With the summer coming to an end and the fall semester beginning, one beautiful third of our IMSA student body will experience what is commonly accepted as the most demanding year of high school. Welcome to junior year!
Junior year grades weigh more heavily in the eyes of college admissions officers and expectations are high. It’s a stressful time where it’s really easy to lose track of what’s important, so here’s Acronym’s advice:
Receiving/Changing Your Academic Schedule
A year ago, if someone told me what I’m about to tell you, I would have balked or maybe even laughed. Nevertheless, I will attempt to share the meager wisdom I have attained over the past year.
This is the first year that you get more control over the classes that you are enrolled in. Going from the restricted choice of courses sophomores get to the nearly entirely customizable schedule of a junior can be overwhelming. You might have lingered on every choice you made about class selection, hoping that you get the classes that you’re passionate about taking and hoping that you’re making the right choice to take them. At least I know I did. However, twenty years from now, when all of us will be hopefully well into our careers, I doubt taking that one seemingly-unattainable elective will be the deciding factor for your success and happiness. Therefore, I wanted to remind you all that your schedule is not the end all be all it might seem to be now. No matter what your schedule looks like, your effort and hard work will still pay off. Graduation requirements exist for a reason, and as long as you are fulfilling them, you’re already on the right track.
With that in mind, for those of you who still want to change your schedule, here’s what you can anticipate. Let’s all keep in mind that our current circumstances might affect the process of add/drop.
Traditionally during add/drop week, the CACs offer slots for students to meet with them and alter their schedules. Though we don’t know how this will look yet, we can expect the rules for changing your classes to stay the same.
This graphic put together by the student council in 2016 sums up the process perfectly. If you have an empty spot in your schedule and there is an available spot in a class during that same period, you can add it. You can drop a class that is not required for graduation and add another class during those mods. You can only move a class if you have a compelling reason: prerequisite course failure, improper placement level, approved summer school course completion, or if you didn’t request the class.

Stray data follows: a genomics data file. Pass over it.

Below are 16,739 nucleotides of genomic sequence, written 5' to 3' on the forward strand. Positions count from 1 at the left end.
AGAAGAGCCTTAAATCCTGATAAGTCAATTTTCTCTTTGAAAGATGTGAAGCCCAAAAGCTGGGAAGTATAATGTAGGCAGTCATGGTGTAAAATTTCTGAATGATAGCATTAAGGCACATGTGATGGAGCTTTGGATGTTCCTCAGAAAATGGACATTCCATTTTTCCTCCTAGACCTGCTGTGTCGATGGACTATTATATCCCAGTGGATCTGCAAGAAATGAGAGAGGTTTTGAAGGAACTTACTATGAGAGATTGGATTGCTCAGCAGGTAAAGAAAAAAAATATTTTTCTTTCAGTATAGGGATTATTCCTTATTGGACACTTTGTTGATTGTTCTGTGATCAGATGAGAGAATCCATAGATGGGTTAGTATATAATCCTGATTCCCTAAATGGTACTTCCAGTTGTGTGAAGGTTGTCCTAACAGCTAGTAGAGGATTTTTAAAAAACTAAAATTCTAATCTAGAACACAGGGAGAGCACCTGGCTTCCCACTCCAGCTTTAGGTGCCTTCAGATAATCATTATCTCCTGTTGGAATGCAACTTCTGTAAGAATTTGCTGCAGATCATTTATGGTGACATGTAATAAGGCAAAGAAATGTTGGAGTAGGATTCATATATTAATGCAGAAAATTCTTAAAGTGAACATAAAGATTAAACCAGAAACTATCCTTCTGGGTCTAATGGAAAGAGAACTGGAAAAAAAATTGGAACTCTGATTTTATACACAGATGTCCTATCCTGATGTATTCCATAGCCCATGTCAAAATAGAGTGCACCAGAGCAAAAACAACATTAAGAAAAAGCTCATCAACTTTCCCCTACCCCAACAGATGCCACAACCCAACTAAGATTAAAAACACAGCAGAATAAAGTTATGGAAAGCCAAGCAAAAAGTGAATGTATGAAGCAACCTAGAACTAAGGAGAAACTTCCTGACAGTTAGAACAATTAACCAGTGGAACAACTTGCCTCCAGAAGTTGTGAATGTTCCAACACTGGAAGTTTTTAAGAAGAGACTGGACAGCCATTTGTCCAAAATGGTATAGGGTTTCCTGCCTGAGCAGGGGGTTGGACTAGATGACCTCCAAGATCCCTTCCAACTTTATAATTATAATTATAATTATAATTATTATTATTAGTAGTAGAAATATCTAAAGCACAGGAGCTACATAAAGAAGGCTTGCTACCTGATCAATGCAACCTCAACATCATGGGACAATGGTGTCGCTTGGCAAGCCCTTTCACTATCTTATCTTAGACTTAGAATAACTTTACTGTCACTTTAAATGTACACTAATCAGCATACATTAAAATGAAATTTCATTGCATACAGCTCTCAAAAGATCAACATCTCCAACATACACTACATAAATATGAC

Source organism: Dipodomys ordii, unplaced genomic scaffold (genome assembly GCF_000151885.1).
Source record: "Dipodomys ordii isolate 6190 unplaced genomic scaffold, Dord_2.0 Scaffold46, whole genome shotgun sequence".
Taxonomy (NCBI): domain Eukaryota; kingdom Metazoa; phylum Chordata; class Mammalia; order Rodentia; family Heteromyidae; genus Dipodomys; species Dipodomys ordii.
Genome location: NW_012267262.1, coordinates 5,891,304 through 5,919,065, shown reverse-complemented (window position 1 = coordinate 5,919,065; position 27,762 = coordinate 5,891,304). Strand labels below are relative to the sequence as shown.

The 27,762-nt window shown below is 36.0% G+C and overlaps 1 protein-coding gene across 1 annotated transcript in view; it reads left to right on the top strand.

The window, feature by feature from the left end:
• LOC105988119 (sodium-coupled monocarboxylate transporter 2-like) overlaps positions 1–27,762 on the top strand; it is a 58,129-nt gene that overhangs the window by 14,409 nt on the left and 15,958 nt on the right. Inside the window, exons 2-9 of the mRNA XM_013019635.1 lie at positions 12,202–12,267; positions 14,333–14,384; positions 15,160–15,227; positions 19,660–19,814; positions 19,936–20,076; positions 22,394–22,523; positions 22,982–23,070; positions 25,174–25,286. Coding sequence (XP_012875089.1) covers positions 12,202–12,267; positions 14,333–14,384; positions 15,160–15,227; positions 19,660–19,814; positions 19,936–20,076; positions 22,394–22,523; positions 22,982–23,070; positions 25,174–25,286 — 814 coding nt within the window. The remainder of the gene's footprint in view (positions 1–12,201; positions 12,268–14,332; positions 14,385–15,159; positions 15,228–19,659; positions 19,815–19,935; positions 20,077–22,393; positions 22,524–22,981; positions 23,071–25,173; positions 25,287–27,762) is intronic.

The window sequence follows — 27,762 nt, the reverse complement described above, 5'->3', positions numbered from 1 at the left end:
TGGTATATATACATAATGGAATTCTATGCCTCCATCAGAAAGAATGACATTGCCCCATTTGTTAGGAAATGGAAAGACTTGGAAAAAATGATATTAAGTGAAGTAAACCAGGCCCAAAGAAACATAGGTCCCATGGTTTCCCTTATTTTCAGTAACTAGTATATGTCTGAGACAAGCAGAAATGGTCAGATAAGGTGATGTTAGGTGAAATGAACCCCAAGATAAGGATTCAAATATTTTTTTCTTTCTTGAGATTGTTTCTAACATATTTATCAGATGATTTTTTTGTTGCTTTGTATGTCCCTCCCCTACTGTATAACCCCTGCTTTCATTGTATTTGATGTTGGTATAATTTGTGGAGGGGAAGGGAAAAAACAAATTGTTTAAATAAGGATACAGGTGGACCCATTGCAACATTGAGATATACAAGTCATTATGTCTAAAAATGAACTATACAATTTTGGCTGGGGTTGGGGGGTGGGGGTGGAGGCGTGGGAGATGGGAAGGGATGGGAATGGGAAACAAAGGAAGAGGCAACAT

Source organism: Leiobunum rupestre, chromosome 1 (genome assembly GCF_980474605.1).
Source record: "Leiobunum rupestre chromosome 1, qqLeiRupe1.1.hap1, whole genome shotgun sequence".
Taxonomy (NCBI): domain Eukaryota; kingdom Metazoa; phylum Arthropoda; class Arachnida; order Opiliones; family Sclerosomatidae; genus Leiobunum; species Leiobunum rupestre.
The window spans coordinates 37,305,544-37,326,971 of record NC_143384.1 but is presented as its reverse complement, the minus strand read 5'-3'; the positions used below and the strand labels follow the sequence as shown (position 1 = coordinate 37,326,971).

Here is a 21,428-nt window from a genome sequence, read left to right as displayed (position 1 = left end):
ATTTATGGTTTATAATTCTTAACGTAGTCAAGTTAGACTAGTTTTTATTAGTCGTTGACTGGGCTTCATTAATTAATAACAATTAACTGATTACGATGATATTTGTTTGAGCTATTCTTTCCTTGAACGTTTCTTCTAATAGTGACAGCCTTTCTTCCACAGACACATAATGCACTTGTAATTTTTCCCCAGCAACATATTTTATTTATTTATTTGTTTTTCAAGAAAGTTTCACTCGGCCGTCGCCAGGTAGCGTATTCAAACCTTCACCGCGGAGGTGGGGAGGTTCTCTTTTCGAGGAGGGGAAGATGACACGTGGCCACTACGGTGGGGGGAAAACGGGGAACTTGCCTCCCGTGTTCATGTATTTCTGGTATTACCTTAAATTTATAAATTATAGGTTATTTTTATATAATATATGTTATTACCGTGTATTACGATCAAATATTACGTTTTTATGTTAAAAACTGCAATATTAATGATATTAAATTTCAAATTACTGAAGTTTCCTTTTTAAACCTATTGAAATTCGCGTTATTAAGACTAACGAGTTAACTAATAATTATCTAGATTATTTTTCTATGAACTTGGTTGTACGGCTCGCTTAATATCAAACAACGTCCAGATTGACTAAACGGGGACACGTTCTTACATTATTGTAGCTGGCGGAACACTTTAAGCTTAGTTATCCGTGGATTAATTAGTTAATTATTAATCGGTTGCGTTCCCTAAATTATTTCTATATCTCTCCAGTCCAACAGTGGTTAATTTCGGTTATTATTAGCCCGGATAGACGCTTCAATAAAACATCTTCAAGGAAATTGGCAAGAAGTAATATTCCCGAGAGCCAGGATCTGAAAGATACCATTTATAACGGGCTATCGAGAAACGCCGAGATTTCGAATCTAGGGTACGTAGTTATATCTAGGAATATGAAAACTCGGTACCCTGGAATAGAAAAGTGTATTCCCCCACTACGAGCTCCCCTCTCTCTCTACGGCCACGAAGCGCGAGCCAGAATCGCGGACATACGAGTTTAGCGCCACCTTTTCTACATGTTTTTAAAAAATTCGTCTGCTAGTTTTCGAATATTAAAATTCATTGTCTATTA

If you’re anything like me, you’ll stress out about the entire process needlessly. If you find yourself doing that to yourself, I would suggest taking a minute to read Mara Adams’ hilarious “The Inevitable Riot of Add Drop.”
As you all probably know, the graduation requirement is two hundred hours of community service all of which need to be completed prior to spring break of senior year. There are also intermediate checks and other requirements about how and where the hours can be completed:
- Thirty (30) hours must be completed on the IMSA campus.
- One hundred and twenty-five (125) of the 200 required service hours may be completed on-campus.
- Fifty (50) hours of the 200 required hours may be completed out of the state/country.
Note: For the 2021 graduating class, the minimum and maximum hour requirements for internal and external service learning opportunities will be suspended.
And most importantly for juniors:
- One hundred (100) hours must be completed by the end of the student’s 3rd semester at IMSA.
If we’re back on campus for the second semester of this school year, you might want to retain your residential privileges. To do that, you must have all of your hours in order before the semester begins.
If you’re looking for some ways to get your hours, IMSA has put together a list of some great virtual service opportunities.